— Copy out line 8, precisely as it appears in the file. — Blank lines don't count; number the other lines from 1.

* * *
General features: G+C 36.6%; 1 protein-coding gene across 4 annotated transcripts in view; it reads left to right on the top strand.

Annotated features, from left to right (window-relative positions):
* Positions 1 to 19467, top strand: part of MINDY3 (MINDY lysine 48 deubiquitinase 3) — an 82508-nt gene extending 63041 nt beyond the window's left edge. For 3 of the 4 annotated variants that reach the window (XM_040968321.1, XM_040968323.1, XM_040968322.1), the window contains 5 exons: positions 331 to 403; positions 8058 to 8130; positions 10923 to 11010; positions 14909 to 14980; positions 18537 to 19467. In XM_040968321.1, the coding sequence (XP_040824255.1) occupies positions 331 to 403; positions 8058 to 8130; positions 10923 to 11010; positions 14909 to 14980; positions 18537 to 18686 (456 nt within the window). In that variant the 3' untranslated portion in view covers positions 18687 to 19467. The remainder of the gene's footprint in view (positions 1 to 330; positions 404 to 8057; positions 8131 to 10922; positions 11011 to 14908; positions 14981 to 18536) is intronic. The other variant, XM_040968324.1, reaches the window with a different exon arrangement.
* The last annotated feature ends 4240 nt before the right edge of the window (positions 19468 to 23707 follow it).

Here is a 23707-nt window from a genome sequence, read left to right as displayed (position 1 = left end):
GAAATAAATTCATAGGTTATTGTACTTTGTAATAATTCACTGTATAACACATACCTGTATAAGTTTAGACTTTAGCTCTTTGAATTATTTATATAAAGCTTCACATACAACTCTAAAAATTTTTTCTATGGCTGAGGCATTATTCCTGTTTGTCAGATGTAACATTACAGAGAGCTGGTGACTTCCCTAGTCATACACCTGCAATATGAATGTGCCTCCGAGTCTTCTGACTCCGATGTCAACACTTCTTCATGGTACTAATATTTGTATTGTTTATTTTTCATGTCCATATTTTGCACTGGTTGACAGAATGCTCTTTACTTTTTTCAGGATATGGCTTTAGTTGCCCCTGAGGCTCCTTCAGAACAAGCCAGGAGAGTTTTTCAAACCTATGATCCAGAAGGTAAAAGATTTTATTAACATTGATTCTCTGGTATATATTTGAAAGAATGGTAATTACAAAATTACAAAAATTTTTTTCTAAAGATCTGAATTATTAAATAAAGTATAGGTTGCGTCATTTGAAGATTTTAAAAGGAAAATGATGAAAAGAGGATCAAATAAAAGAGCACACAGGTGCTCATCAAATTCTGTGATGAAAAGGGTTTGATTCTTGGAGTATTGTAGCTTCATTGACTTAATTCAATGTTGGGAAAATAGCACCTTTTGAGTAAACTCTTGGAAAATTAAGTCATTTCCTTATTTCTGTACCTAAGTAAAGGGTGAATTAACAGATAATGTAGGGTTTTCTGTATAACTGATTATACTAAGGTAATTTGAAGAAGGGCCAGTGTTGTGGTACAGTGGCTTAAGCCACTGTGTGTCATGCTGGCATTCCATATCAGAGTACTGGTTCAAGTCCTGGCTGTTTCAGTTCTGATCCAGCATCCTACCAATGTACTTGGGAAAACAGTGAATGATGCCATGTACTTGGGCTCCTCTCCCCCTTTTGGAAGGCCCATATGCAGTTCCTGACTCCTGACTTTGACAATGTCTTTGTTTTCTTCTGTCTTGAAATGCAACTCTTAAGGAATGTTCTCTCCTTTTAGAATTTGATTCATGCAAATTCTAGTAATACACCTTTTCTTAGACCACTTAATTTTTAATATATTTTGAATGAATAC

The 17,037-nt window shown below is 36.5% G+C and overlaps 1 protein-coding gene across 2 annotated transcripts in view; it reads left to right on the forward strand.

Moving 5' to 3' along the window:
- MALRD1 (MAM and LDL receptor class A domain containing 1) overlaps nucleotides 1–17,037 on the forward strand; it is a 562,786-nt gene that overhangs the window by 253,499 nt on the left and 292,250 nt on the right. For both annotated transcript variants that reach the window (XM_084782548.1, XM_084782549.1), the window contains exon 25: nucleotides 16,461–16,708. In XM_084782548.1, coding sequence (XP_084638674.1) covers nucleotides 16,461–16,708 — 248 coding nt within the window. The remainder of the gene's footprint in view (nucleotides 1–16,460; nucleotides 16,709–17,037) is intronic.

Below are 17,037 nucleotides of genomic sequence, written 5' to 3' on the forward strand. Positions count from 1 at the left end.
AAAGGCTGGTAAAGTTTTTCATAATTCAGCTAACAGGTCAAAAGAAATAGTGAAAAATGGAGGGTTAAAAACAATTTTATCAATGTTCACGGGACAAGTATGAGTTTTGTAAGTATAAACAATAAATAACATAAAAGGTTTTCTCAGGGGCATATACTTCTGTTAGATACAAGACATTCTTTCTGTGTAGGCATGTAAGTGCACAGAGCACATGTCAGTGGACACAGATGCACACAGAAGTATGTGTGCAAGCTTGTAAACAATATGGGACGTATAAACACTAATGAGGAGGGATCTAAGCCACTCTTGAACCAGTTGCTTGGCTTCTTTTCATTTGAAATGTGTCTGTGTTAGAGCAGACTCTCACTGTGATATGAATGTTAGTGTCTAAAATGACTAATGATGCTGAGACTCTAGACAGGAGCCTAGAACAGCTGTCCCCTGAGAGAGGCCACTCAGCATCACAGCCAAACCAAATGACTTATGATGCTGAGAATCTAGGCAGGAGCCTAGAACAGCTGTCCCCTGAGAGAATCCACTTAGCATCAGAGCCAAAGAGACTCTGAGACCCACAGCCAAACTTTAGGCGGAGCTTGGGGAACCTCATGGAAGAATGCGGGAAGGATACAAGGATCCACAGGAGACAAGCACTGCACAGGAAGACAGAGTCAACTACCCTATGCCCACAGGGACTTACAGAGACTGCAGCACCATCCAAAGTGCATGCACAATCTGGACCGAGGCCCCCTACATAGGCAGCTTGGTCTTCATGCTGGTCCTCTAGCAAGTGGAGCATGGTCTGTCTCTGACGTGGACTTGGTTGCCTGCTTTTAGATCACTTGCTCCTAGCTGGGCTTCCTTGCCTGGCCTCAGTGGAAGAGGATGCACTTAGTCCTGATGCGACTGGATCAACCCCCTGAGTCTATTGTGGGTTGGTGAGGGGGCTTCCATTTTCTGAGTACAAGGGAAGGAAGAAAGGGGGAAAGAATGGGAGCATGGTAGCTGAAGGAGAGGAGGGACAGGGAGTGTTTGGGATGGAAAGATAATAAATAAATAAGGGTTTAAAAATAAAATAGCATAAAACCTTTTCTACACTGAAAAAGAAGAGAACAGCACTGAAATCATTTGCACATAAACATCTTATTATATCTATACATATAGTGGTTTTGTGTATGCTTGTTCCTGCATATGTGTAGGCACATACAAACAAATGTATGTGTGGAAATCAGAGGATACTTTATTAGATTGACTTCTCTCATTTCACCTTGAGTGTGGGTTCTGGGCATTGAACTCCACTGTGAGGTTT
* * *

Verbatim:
Moving 5' to 3' along the window: